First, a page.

If you have skin cancer that is hard to treat with surgery, such as cancer on your eyelid, the tip of your nose or your ear, you may need radiation therapy, which uses high-energy rays or other particles to kill the cancer cells.

Radiation therapy The use of high-energy radiation from X-rays, gamma rays, neutrons, protons and other sources to kill cancer cells and shrink tumors. The use of high-energy radiation from x-rays, gamma rays, neutrons, protons and other sources to kill cancer cells and shrink tumors. Radiation may come from a machine outside the body (external-beam radiation therapy), or it may come from radioactive material placed in the body near cancer cells (internal radiation therapy or brachytherapy). Systemic radiation therapy uses a radioactive substance, such as a radiolabeled monoclonal antibody, that travels in the blood to tissues throughout the body.
Radiation therapy

If you have skin cancer that is hard to treat with surgery, such as cancer on your eyelid, the tip of your nose or your ear, you may need radiation therapy.

Topical chemotherapy

Chemotherapy is used to treat cancer that’s limited to the top layer of the skin or to treat precancerous skin conditions. It may be prescribed in a cream or lotion form. These medicines are usually applied daily for several weeks. They may cause inflammation, which goes away after treatment.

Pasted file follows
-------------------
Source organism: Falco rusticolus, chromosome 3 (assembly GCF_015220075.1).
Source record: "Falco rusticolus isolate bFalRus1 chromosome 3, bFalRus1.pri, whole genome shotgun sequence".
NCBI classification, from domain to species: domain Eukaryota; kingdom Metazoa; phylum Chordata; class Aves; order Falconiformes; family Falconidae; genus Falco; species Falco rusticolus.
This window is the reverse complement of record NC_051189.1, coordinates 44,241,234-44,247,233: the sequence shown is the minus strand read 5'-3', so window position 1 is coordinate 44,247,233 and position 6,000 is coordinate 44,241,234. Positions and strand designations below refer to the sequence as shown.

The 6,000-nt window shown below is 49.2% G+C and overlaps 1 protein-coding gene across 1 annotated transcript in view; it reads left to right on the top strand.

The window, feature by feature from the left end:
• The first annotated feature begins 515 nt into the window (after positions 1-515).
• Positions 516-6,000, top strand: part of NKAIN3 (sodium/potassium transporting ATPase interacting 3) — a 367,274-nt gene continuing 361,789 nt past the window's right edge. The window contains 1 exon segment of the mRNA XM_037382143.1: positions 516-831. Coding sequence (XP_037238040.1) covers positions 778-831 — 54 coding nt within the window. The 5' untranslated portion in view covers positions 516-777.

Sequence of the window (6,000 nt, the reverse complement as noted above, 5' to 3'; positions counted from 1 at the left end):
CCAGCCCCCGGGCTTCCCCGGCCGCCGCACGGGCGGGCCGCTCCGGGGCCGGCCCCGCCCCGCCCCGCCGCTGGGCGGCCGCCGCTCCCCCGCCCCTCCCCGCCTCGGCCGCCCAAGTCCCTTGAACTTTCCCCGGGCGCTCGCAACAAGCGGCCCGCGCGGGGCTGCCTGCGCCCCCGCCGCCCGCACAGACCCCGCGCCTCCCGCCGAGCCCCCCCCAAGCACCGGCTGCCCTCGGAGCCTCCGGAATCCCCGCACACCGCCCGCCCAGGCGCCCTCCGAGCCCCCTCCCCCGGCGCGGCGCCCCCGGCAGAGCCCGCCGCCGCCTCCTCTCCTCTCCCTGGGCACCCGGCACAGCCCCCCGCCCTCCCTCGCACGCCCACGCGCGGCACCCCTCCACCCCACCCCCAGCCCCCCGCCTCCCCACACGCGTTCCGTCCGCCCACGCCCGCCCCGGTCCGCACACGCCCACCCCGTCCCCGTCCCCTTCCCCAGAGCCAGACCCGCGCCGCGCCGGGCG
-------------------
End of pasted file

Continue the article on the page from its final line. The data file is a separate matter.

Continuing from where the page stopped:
Chemotherapy Treatment that uses drugs to stop the growth of cancer cells, either by killing the cells or by stopping them from dividing. It may be given alone or with other treatments. Treatment that uses drugs to stop the growth of cancer cells, either by killing the cells or by stopping them from dividing. Chemotherapy may be given by mouth, injection, infusion or on the skin, depending on the type and stage of the cancer being treated. It may be given alone or with other treatments, such as surgery, radiation therapy or biologic therapy. Precancerous A condition that may (or is likely to) become cancer. Also called premalignant.
Topical chemotherapy

Chemotherapy is used to treat cancer that’s limited to the top layer of the skin or to treat precancerous skin conditions.

New treatments

Some doctors are using imiquimod (Aldara), which is an immune-response modifier, to treat early basal cell carcinoma, actinic keratosis (squamous cell carcinoma precursor) and very thin squamous cell carcinoma. It is a topical medicine applied several times a week.

New treatments

Some doctors are using imiquimod (Aldara), which is an immune-response modifier, to treat early basal cell carcinoma, actinic keratosis (squamous cell carcinoma precursor) and very thin squamous cell carcinoma.